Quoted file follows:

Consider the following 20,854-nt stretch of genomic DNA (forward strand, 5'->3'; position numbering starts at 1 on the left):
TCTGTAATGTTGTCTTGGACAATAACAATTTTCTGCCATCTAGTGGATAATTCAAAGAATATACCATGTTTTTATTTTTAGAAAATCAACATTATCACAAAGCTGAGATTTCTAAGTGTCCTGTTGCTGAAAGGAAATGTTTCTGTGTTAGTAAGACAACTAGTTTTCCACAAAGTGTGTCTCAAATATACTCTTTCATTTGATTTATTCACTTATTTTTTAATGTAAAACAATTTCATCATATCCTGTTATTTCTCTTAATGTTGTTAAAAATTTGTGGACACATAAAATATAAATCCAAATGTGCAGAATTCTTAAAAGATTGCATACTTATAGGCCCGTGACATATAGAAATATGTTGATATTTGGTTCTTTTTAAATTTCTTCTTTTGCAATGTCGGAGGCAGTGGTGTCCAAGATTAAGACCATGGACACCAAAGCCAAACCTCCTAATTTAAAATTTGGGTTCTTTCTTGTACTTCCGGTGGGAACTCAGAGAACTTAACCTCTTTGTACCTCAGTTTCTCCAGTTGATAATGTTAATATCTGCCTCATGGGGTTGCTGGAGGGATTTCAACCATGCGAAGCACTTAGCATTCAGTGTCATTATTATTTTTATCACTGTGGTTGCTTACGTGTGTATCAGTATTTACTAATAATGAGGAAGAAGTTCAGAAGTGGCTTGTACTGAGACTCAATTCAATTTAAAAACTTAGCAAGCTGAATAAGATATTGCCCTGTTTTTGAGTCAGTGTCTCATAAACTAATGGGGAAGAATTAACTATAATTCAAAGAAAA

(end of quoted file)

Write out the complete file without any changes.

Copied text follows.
Consider the following 20,854-nt stretch of genomic DNA (forward strand, 5'->3'; position numbering starts at 1 on the left):
TCTGTAATGTTGTCTTGGACAATAACAATTTTCTGCCATCTAGTGGATAATTCAAAGAATATACCATGTTTTTATTTTTAGAAAATCAACATTATCACAAAGCTGAGATTTCTAAGTGTCCTGTTGCTGAAAGGAAATGTTTCTGTGTTAGTAAGACAACTAGTTTTCCACAAAGTGTGTCTCAAATATACTCTTTCATTTGATTTATTCACTTATTTTTTAATGTAAAACAATTTCATCATATCCTGTTATTTCTCTTAATGTTGTTAAAAATTTGTGGACACATAAAATATAAATCCAAATGTGCAGAATTCTTAAAAGATTGCATACTTATAGGCCCGTGACATATAGAAATATGTTGATATTTGGTTCTTTTTAAATTTCTTCTTTTGCAATGTCGGAGGCAGTGGTGTCCAAGATTAAGACCATGGACACCAAAGCCAAACCTCCTAATTTAAAATTTGGGTTCTTTCTTGTACTTCCGGTGGGAACTCAGAGAACTTAACCTCTTTGTACCTCAGTTTCTCCAGTTGATAATGTTAATATCTGCCTCATGGGGTTGCTGGAGGGATTTCAACCATGCGAAGCACTTAGCATTCAGTGTCATTATTATTTTTATCACTGTGGTTGCTTACGTGTGTATCAGTATTTACTAATAATGAGGAAGAAGTTCAGAAGTGGCTTGTACTGAGACTCAATTCAATTTAAAAACTTAGCAAGCTGAATAAGATATTGCCCTGTTTTTGAGTCAGTGTCTCATAAACTAATGGGGAAGAATTAACTATAATTCAAAGAAAA